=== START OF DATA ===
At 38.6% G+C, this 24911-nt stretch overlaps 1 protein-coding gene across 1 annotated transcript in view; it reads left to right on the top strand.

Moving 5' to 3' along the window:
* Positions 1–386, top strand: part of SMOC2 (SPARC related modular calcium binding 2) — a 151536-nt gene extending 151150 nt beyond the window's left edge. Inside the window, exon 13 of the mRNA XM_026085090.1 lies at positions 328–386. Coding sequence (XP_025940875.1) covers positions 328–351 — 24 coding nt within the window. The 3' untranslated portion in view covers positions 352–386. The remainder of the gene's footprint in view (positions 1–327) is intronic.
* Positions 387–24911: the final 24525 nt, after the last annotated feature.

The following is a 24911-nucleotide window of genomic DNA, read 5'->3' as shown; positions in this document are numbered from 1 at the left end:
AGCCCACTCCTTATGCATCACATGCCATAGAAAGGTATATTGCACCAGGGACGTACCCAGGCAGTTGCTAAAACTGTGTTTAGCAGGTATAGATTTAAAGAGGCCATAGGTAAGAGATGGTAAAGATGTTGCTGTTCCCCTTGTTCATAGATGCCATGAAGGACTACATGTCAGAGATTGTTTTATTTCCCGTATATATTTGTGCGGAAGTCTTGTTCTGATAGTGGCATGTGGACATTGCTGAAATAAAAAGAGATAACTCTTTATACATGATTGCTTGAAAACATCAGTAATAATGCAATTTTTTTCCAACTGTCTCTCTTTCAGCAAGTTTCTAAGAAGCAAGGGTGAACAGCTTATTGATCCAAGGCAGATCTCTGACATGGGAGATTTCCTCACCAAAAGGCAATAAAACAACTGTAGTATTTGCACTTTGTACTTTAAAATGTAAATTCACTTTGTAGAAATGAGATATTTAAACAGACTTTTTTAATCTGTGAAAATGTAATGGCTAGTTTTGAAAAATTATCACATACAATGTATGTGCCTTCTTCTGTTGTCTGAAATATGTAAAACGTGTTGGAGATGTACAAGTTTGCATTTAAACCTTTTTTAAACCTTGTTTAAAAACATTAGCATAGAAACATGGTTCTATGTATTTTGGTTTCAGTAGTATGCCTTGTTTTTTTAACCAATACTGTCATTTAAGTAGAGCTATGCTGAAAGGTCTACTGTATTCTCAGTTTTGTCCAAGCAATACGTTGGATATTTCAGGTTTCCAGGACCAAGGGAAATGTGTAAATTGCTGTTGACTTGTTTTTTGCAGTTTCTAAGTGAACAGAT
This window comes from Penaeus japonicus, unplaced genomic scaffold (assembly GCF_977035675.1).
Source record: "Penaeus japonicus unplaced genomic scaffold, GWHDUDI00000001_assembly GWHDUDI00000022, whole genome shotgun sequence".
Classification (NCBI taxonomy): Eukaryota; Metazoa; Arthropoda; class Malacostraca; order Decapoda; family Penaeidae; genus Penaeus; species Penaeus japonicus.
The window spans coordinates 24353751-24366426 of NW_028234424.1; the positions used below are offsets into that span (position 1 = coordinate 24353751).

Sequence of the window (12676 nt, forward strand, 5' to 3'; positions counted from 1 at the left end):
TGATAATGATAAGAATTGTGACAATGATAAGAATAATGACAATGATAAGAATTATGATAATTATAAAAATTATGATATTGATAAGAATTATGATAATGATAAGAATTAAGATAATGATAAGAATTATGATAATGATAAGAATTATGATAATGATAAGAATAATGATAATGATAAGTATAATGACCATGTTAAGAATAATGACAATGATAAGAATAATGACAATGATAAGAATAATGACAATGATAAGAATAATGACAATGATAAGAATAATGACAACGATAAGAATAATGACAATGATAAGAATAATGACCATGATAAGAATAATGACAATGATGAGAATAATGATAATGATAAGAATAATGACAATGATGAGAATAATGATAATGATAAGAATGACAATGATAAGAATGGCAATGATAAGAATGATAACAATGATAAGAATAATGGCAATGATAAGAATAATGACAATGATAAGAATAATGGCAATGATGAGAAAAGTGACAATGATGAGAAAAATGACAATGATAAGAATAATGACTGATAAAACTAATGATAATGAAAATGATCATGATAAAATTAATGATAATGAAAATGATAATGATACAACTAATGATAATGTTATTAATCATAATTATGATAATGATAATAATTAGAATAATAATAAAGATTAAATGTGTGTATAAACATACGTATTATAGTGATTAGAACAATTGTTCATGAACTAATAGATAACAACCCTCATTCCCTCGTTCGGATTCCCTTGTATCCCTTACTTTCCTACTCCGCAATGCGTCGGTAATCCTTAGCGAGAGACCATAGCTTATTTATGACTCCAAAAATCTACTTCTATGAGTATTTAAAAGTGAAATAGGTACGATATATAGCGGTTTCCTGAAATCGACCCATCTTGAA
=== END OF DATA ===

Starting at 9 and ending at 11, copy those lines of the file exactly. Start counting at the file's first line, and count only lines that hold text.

Classification (NCBI taxonomy): Eukaryota; Metazoa; Arthropoda; class Malacostraca; order Decapoda; family Penaeidae; genus Penaeus; species Penaeus japonicus.
The window spans coordinates 24353751-24366426 of NW_028234424.1; the positions used below are offsets into that span (position 1 = coordinate 24353751).

Sequence of the window (12676 nt, forward strand, 5' to 3'; positions counted from 1 at the left end):